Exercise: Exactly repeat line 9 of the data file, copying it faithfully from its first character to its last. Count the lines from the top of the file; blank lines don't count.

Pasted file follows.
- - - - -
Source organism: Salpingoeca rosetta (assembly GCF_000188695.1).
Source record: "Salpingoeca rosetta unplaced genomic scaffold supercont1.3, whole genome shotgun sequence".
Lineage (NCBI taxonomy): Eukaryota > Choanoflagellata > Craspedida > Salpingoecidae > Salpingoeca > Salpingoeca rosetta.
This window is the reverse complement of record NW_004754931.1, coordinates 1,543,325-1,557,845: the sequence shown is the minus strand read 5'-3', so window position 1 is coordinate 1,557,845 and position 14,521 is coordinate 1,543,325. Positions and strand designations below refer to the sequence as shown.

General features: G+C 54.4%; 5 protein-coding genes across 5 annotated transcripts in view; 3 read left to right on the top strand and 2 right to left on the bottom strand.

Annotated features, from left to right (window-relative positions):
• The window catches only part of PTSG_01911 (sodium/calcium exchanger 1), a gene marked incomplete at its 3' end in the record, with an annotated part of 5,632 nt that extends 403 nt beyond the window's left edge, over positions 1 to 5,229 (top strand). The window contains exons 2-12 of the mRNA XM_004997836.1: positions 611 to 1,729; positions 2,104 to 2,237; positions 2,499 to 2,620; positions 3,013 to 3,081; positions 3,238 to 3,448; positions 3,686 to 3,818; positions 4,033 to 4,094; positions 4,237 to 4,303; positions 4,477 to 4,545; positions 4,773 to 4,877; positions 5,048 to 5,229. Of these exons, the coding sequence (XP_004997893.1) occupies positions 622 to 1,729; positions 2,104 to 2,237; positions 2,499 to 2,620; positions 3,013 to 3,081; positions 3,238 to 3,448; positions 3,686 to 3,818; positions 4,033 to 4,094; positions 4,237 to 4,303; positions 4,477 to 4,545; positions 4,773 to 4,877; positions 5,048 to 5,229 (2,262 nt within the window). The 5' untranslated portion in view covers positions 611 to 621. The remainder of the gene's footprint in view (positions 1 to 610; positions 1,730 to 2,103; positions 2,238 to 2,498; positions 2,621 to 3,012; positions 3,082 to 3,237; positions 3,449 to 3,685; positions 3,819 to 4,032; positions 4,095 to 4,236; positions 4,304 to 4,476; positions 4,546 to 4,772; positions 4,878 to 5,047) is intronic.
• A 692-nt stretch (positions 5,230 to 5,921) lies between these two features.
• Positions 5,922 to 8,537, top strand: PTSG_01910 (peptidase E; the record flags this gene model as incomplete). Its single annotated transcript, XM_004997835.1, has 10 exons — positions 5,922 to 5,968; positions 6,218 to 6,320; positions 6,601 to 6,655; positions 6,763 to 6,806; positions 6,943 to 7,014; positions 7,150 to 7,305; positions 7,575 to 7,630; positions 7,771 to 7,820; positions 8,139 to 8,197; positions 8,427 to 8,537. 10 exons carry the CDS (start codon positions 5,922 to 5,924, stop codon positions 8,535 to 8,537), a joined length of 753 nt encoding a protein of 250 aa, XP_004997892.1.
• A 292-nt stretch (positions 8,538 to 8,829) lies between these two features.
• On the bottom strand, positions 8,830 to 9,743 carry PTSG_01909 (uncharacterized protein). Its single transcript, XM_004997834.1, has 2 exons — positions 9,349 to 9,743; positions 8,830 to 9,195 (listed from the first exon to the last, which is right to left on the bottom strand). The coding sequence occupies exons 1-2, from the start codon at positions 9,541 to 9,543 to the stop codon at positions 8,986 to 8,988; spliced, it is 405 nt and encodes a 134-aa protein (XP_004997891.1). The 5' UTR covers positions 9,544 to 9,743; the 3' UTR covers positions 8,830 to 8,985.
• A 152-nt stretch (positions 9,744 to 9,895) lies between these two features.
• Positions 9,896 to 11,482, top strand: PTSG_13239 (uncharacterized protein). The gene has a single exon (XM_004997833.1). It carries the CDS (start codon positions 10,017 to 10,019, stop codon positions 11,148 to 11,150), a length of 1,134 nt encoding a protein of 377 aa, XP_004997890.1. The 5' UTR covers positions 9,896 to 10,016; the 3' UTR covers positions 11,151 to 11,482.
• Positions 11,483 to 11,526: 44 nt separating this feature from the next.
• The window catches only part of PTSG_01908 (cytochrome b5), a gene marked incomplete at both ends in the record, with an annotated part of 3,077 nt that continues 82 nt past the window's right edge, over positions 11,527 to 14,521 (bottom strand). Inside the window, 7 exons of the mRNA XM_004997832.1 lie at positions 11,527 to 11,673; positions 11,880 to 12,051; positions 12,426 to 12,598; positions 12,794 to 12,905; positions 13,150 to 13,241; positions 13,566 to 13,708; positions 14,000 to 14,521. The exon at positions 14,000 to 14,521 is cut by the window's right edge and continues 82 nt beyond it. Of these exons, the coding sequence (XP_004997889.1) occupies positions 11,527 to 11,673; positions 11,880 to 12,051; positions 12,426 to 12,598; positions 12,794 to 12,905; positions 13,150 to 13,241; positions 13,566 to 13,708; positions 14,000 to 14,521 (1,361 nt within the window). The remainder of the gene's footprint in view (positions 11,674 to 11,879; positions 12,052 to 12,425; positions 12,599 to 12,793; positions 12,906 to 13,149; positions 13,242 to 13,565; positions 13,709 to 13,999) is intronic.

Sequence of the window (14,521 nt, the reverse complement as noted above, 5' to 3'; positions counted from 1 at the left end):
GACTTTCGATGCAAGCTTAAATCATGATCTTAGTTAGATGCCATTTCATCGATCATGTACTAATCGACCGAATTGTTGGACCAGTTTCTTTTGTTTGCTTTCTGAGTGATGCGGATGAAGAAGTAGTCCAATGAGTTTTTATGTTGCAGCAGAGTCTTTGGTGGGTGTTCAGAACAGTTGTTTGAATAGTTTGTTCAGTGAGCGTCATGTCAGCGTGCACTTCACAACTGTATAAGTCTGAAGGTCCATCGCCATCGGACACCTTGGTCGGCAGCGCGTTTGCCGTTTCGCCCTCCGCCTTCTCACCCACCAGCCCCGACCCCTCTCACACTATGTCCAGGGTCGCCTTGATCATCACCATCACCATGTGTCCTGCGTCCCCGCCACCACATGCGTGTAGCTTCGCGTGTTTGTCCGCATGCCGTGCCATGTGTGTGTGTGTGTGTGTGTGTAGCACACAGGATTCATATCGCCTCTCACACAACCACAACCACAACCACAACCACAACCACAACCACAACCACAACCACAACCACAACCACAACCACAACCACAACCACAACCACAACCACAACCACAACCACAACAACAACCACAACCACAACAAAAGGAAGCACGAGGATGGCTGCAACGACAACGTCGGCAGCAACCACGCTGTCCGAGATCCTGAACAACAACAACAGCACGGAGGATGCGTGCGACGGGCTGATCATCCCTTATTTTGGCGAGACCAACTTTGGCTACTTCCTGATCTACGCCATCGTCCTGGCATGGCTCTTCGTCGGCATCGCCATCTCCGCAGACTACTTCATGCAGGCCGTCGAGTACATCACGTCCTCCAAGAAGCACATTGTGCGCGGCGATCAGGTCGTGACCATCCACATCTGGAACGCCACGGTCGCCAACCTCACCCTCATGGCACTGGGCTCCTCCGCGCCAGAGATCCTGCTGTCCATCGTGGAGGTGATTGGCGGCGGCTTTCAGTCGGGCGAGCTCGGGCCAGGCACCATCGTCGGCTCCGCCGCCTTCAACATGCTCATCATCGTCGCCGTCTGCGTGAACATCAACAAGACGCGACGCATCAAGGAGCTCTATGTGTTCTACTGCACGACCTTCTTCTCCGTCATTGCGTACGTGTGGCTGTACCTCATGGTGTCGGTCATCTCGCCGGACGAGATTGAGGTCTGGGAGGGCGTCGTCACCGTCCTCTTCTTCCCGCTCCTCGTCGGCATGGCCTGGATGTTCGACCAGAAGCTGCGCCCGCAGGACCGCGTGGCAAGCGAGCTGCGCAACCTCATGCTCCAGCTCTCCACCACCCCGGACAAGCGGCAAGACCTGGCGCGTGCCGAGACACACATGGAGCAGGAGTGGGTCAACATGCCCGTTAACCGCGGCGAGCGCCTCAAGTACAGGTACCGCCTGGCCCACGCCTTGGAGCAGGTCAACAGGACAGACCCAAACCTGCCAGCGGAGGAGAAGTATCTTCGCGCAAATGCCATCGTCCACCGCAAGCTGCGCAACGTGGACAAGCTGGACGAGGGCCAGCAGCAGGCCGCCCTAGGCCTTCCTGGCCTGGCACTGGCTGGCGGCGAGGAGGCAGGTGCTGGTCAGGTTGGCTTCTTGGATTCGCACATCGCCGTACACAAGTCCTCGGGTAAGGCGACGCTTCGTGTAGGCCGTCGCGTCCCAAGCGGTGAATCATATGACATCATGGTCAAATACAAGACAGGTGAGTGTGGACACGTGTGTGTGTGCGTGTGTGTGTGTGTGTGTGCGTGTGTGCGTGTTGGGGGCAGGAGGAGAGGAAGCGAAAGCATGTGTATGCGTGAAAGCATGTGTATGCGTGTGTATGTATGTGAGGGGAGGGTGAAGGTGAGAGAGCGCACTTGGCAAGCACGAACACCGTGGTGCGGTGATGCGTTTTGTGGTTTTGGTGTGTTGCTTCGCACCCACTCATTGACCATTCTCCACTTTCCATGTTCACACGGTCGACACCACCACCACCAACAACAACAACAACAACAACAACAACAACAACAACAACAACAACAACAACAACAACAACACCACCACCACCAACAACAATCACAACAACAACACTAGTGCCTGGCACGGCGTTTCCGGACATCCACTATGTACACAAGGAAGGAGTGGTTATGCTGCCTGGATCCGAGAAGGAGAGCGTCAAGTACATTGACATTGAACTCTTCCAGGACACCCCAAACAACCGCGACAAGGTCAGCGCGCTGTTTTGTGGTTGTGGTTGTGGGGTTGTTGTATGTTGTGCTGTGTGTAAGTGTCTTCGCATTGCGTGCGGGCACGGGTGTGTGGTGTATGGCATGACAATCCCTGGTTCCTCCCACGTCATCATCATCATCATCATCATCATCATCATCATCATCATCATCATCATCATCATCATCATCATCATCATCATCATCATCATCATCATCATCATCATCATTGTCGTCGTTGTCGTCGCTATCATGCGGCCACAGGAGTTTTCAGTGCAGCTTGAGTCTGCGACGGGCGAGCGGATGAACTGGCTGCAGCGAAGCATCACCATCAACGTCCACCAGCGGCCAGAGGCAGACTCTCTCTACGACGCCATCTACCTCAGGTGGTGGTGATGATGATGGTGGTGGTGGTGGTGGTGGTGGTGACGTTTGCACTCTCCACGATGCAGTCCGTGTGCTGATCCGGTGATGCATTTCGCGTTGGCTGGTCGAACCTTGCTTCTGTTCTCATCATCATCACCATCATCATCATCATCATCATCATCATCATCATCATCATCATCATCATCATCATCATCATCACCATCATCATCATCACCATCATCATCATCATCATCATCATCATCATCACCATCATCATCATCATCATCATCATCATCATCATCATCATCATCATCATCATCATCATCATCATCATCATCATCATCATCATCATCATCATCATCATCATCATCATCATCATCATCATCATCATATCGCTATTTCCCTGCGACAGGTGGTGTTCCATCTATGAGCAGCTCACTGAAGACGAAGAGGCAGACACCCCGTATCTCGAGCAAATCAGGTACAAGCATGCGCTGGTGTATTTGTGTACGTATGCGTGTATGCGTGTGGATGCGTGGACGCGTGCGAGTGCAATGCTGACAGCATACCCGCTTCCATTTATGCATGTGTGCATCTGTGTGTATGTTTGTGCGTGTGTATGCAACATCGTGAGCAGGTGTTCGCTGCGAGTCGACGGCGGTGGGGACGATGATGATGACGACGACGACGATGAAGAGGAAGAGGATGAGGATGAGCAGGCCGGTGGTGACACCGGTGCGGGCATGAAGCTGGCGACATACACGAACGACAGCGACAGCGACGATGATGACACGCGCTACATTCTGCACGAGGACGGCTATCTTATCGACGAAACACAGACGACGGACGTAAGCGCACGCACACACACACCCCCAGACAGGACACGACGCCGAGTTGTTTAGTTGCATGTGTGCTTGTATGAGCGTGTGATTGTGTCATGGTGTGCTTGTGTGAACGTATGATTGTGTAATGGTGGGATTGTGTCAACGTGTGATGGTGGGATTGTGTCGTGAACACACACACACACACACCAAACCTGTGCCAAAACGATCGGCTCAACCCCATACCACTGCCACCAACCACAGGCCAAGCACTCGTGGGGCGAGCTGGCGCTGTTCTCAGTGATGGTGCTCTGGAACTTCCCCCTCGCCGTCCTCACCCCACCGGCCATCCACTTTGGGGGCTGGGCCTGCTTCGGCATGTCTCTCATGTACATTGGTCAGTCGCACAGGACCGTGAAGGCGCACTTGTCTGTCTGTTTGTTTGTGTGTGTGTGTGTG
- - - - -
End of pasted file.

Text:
• Positions 5,922 to 8,537, top strand: PTSG_01910 (peptidase E; the record flags this gene model as incomplete). Its single annotated transcript, XM_004997835.1, has 10 exons — positions 5,922 to 5,968; positions 6,218 to 6,320; positions 6,601 to 6,655; positions 6,763 to 6,806; positions 6,943 to 7,014; positions 7,150 to 7,305; positions 7,575 to 7,630; positions 7,771 to 7,820; positions 8,139 to 8,197; positions 8,427 to 8,537. 10 exons carry the CDS (start codon positions 5,922 to 5,924, stop codon positions 8,535 to 8,537), a joined length of 753 nt encoding a protein of 250 aa, XP_004997892.1.